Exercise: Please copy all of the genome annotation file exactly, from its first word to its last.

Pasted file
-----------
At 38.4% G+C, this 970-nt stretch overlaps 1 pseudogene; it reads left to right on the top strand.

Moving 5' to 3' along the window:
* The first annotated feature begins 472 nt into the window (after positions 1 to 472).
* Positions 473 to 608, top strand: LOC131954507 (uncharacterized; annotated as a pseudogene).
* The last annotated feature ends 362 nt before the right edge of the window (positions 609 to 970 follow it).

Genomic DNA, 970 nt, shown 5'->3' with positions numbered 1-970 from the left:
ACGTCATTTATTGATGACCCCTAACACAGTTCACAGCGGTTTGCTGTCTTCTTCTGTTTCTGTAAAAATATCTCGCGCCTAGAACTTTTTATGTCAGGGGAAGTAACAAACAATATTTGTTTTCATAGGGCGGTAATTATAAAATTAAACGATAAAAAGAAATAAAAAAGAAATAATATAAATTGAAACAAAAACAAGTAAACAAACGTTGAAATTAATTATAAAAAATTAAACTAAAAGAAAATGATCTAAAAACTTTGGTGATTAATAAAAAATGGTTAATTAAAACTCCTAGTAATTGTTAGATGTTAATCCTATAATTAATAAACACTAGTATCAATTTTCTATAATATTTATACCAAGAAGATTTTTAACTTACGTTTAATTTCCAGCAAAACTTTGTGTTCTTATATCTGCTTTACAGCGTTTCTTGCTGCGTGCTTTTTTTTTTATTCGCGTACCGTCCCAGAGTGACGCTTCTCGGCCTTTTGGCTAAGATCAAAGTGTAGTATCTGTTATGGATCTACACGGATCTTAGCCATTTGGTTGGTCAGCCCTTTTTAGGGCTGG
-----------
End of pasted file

At 38.4% G+C, this 970-nt stretch overlaps 1 pseudogene; it reads left to right on the top strand.

Moving 5' to 3' along the window:
* The first annotated feature begins 472 nt into the window (after positions 1 to 472).
* Positions 473 to 608, top strand: LOC131954507 (uncharacterized; annotated as a pseudogene).
* The last annotated feature ends 362 nt before the right edge of the window (positions 609 to 970 follow it).

Genomic DNA, 970 nt, shown 5'->3' with positions numbered 1-970 from the left:
ACGTCATTTATTGATGACCCCTAACACAGTTCACAGCGGTTTGCTGTCTTCTTCTGTTTCTGTAAAAATATCTCGCGCCTAGAACTTTTTATGTCAGGGGAAGTAACAAACAATATTTGTTTTCATAGGGCGGTAATTATAAAATTAAACGATAAAAAGAAATAAAAAAGAAATAATATAAATTGAAACAAAAACAAGTAAACAAACGTTGAAATTAATTATAAAAAATTAAACTAAAAGAAAATGATCTAAAAACTTTGGTGATTAATAAAAAATGGTTAATTAAAACTCCTAGTAATTGTTAGATGTTAATCCTATAATTAATAAACACTAGTATCAATTTTCTATAATATTTATACCAAGAAGATTTTTAACTTACGTTTAATTTCCAGCAAAACTTTGTGTTCTTATATCTGCTTTACAGCGTTTCTTGCTGCGTGCTTTTTTTTTTATTCGCGTACCGTCCCAGAGTGACGCTTCTCGGCCTTTTGGCTAAGATCAAAGTGTAGTATCTGTTATGGATCTACACGGATCTTAGCCATTTGGTTGGTCAGCCCTTTTTAGGGCTGG